Assuming a silence time-out has not occurred (Step 232), the process 200 enables voice activity detection (Step 237) and determines whether a voice signal is detected in the voice band signal associated with the VOIP call (Step 240). Voice detectors are generally very accurate when detecting voice, but can make false detections in the presence of modem signals, as discussed above. So, if voice is not detected in the voice band signal (Step 240), the process 200 disables voice activity detection (Step 242), continues in VBD mode (Step 230), and continues monitoring the voice band signal for silence (Step 225). If voice is detected in the voice band signal (Step 240), the process 200 switches to voice mode (Step 245), enables voice mode processes (Step 212 c), and allows the voice call to continue (Step 215). The process 200 thereafter monitors the voice band signal for a modem answer back tone (Step 210) and continues as discussed above in reference to detection of a modem answer back tone (Step 210).
The processor 315 may be independent of the silence detector 305, voice detector 310, and echo canceller 320. Alternatively, the processor 315 may execute software that performs the functions of the silence detector 305, voice detector 310, and echo canceller 320. Other embodiments may be used in which the processor 315 executes a subset of the processes of the other devices 305, 310, and 320.
In an alternative embodiment, the subsystems 305, 310, 315, and 320 are incorporated into a CODEC, which performs functions according to any number of communications protocols (e.g., G.711, G.729, etc.).
The processor 315 is connected to the silence detector 305 and voice detector 310. The processor 315 terminates voice band data mode and enters voice mode in response to voice detector's 310 detecting voice on the communications bus. The processor 315 may include configuration information for both voice and voice band data modes. For example, the processor 315 may automatically enable the echo canceller 320 when entering voice mode. The processor 315 may also be used to specify the amount of time the silence detector 305 allows (e.g., at least about 250 msec) before issuing a signal that silence has been detected in the voice band signal. Based on the indication from the silence detector 305, the processor 315 may terminate the VOIP call in a typical manner.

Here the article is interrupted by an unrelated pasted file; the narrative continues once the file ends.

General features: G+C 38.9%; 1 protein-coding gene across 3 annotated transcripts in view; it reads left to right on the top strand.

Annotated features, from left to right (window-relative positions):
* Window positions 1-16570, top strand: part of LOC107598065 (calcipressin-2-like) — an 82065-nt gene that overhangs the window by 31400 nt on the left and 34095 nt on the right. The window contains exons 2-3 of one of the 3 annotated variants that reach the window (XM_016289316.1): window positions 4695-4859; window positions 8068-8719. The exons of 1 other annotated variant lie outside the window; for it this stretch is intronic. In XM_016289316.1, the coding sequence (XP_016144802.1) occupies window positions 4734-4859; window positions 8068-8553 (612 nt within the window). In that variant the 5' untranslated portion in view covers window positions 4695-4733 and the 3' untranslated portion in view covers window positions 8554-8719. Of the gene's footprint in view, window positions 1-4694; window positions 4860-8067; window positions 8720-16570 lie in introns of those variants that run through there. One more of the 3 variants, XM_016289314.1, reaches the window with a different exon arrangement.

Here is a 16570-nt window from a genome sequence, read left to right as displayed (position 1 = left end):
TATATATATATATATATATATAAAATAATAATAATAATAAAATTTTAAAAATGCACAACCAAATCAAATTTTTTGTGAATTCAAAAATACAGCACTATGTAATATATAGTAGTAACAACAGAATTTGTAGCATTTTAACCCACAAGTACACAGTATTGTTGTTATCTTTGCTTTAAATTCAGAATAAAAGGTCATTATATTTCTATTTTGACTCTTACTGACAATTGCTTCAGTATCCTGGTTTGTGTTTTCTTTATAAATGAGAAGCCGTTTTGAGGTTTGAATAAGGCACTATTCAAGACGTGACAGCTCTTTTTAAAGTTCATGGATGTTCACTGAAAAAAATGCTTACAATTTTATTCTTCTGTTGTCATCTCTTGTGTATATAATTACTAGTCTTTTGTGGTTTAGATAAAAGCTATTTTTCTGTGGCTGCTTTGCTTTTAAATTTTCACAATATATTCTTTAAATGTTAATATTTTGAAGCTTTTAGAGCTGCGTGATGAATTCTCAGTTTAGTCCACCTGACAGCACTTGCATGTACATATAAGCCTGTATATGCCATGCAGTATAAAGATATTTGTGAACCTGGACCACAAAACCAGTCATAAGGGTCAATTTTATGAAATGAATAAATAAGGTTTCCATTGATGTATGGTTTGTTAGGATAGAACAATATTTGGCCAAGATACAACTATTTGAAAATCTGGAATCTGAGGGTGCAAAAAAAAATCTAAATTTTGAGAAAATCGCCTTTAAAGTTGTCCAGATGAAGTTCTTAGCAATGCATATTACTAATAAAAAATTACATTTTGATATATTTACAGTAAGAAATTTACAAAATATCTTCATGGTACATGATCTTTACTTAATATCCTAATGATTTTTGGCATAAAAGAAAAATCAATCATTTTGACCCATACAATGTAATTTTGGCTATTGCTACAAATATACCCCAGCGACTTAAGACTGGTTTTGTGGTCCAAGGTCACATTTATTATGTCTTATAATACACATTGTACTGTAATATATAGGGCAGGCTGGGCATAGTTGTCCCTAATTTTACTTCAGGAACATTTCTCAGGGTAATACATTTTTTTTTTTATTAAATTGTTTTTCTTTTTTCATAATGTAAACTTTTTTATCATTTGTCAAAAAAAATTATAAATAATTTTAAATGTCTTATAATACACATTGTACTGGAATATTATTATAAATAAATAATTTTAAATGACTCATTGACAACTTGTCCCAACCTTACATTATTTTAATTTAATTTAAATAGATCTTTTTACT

In operation, as discussed above in reference to the process 200, the silence detector 305 is adapted to detect silence on a communications bus and is enabled in voice band data mode. The processor 315 may include software executed to cause the processor 315 to enable the silence detector 305 in voice band data mode. Alternatively, the silence detector 305 may be enabled by another device, shown or not shown, or enabled by information in the VOIP packets 160, such as set overhead bits or commands via a control bus (not shown) used to command and configure the terminating gateway 125 b.
The voice detector 310 may also be coupled to the communications bus and adapted to detect voice on the communications bus. The voice detector 310 is initially disabled in voice band data mode and enabled in response to the silence detector's 305 detecting silence in a voice band signal on the communications bus. The voice detector 310 monitors the voice band signals after being enabled.
The silence detector 305 may detect silence on the communications bus in one direction (e.g., from the terminating gateway to the originating gateway) or detect silence on the communications bus in a bi-directional manner. Uni-directional silence is normally less than 4 seconds. Bi-directional silence typically lasts no longer than 100 ms in normal modem connections and train-up or re-train sequences.
A method as described in reference to
The process described in reference to
While this invention has been particularly shown and described with references to preferred embodiments thereof, it will be understood by those skilled in the art that various changes in form and details may be made therein without departing from the scope of the invention encompassed by the appended claims.
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|U.S. Classification||370/252, 370/493|
|Apr 14, 2004||AS||Assignment|
Owner name: CISCO TECHNOLOGY, INC., CALIFORNIA
Free format text: ASSIGNMENT OF ASSIGNORS INTEREST;ASSIGNORS:QI, DAVID CHENG-SONG;WANG, YAN;WADE, TIMOTHY G.;REEL/FRAME:015224/0623
Effective date: 20040414
|Oct 12, 2010||CC||Certificate of correction|
|Mar 18, 2013||FPAY||Fee payment|
Year of fee payment: 4